Automated website features are a hot topic, and that includes chatbots. One of your clients’ biggest concerns will be how to balance their customer support requirements against the need to develop their businesses and product lines. When it comes to solving this dilemma, automation is an ideal solution.

While there are plenty of other uses, chatbots are perfect for automating customer support channels. In fact, we’d say this is a primary desire for many clients. That means you’ll need to get up to speed with how to create and maintain chatbots on the websites you build.

In this post, we’ll cover the benefits of chatbots, and show you how to implement them on your clients’ WordPress websites. Before that, we’ll look more closely at your client’s needs. Let’s get started!

Why It’s Vital to Pay Attention to Your Clients’ Support Needs

When putting together a website for any client, you’ll need to maintain both a customer-focused and a client-focused viewpoint. In other words, your primary concern should be how you can help your client take care of their customers.

Take customer support, for example. This is one area that doesn’t usually bring in money directly, yet is a necessary part of doing business. There’s also plenty of trust and reputation on the line, which is one reason your clients may prioritize their support provisions. The numbers on the benefits of quality support are clear, and the future is likely to see customer support become an even more central aspect of business.

Therefore, your job is to keep both client and customer happy. This means reducing the time that has to be spent helping customers, while not negatively affecting the quality of that support.

What Your Client May Have Already Tried (And Why They Need Your Help)

In most cases, an automated solution isn’t going to be the first step on your client’s journey to reducing customer support times. They’ll likely lean heavily on what their First Response Time (FRT) tells them instead, and work from there. Some will look to improve the methods of delivery. Others may consider groups or individual customers on a macro level.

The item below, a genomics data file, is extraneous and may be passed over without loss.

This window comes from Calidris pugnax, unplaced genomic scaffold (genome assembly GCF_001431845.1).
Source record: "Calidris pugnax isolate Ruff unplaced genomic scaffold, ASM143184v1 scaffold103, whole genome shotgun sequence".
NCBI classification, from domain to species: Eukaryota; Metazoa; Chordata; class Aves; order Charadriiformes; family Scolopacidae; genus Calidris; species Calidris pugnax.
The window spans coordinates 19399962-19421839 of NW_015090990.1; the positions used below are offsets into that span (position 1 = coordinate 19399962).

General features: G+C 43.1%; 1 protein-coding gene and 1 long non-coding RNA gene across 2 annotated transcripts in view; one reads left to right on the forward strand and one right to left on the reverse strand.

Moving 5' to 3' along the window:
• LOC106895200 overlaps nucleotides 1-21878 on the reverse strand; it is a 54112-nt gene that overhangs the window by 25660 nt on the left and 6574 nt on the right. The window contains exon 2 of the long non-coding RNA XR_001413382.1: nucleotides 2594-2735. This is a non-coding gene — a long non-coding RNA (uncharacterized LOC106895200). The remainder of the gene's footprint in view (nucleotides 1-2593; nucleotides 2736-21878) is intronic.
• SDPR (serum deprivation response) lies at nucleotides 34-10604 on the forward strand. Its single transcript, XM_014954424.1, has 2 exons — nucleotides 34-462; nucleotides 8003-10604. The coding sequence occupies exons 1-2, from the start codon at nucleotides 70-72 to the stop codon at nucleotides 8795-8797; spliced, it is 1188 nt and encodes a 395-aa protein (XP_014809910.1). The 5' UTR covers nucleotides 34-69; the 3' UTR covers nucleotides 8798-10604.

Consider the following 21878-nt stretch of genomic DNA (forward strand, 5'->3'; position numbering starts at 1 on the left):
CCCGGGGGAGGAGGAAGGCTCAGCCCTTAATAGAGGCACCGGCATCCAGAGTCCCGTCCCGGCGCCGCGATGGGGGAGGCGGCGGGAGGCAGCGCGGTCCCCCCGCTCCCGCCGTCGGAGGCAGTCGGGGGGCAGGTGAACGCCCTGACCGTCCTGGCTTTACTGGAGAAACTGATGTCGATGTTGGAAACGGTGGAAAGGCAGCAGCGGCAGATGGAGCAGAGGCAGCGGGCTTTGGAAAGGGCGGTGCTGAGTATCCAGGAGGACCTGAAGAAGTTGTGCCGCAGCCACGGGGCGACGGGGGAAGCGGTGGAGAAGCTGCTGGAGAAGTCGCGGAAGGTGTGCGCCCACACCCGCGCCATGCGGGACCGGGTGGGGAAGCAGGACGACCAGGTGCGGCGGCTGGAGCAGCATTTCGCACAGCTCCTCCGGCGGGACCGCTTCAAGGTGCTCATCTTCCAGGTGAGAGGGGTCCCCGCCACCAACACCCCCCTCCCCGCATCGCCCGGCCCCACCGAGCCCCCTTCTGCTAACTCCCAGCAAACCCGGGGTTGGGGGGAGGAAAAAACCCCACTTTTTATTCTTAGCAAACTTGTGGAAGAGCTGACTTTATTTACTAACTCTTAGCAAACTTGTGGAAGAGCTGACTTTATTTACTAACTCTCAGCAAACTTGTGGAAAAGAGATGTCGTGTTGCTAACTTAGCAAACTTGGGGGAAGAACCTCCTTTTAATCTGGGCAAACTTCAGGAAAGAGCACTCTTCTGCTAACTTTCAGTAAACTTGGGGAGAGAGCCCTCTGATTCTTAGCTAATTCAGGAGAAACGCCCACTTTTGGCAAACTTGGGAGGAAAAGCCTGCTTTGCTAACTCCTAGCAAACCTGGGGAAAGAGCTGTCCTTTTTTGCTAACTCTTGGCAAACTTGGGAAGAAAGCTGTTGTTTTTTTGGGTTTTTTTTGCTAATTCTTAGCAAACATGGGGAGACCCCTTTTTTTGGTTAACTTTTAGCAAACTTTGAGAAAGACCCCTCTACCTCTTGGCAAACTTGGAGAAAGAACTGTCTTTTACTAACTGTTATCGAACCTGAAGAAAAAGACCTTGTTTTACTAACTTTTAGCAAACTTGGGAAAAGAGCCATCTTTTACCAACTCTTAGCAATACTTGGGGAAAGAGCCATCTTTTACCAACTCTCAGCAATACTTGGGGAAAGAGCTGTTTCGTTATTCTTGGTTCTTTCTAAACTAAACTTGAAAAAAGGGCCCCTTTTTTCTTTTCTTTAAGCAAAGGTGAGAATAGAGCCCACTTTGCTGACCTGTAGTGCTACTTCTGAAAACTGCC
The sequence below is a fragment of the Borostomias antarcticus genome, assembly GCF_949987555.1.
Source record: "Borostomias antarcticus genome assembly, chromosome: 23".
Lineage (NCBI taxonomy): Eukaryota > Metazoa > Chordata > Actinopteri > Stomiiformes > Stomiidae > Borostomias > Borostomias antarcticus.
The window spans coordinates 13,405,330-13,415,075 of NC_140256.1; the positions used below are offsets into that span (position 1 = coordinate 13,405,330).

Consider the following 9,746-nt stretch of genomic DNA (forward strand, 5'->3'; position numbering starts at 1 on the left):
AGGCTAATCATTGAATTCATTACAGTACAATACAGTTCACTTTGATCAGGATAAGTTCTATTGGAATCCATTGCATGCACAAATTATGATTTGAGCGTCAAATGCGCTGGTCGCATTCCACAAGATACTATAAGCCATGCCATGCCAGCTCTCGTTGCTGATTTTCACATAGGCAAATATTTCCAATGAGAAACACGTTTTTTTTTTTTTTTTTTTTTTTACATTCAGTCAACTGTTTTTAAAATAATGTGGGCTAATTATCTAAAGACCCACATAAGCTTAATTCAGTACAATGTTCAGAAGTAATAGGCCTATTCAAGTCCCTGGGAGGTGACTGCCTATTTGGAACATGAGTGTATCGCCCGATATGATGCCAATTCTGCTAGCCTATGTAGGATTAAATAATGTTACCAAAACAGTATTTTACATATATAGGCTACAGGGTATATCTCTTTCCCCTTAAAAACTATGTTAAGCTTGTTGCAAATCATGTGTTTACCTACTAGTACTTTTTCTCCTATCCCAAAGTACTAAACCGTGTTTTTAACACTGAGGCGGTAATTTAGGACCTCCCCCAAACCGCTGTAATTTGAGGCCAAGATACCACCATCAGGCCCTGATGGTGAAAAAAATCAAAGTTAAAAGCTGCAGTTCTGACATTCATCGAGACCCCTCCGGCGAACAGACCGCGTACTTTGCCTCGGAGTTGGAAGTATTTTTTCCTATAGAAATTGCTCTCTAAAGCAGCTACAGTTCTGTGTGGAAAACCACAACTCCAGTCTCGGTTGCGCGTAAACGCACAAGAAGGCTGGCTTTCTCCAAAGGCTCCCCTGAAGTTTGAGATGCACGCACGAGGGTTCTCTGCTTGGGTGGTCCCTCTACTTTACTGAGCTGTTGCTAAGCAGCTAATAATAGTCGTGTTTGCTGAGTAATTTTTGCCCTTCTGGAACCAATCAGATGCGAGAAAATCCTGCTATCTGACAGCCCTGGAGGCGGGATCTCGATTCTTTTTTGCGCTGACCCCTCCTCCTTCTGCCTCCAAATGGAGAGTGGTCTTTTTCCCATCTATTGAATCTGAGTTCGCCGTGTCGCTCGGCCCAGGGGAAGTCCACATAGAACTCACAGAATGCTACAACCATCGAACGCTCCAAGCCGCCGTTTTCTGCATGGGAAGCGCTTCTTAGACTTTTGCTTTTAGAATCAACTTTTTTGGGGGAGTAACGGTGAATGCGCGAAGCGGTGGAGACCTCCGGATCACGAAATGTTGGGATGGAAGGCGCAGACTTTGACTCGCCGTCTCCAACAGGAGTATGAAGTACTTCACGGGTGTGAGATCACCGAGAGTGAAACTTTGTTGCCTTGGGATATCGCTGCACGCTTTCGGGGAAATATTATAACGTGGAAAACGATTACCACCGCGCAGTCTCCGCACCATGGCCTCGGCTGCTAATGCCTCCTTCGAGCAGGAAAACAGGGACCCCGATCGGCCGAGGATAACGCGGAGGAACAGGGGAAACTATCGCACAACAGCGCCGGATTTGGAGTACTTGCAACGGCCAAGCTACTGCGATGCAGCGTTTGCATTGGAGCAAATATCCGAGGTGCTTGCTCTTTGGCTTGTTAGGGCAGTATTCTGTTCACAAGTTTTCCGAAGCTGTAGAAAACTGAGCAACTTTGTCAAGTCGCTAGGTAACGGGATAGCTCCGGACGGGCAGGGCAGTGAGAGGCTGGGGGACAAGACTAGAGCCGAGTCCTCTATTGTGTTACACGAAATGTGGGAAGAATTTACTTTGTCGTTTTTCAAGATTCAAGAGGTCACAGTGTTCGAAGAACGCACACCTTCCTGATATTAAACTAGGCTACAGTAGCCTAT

Their aim will be to reduce the FRT, in an attempt to improve the overall support provision. To this end, your client may have tried:

Of course, some of these solutions do touch on automation, such as employing autoresponders. However, overall this approach is akin to putting off the problem, and shouldn’t represent the entire ‘triage’ stage of customer support. To help them gain more from the process, you’ll need to assist your clients in looking deeper.

The Rise of the Machines – Introducing Chatbots

Automation is a trendy topic across the tech industry and has been for a number of years now. Artificial Intelligence (AI) and other methods of letting a machine do all the hard work are on the rise. You can see the evidence everywhere – in vacuum cleaners, sites such as IFTTT (If This Then That), and of course, chatbots.

For the uninitiated, a chatbot is simply a conversational program that acts as though it’s a human on the front end:

A chatbot example.

The idea behind a chatbot is that being able to have a human interaction with a bunch of code takes a lot of menial work off the hands of the actual customer support team. Chatbots ask the initial questions, so your team can deal with the actual issues directly (rather than performing glorified administration and organization).

The Pros and Cons of Using Chatbots

Naturally, we wouldn’t be introducing chatbots if we thought they were bad for business. Given that, here’s a quick summary of why they’re so useful:

  • As we mentioned earlier, chatbots can free up your support team to actually provide help.
  • For customers who want to use online support methods, but aren’t a fan of digging through documentation, a chatbot can offer the best of both worlds.
  • A chatbot can be as complex as you need, with no ‘human’ constraints on how support is delivered.
  • You can tackle multiple issues at once, such as reducing FRT and improving support quality.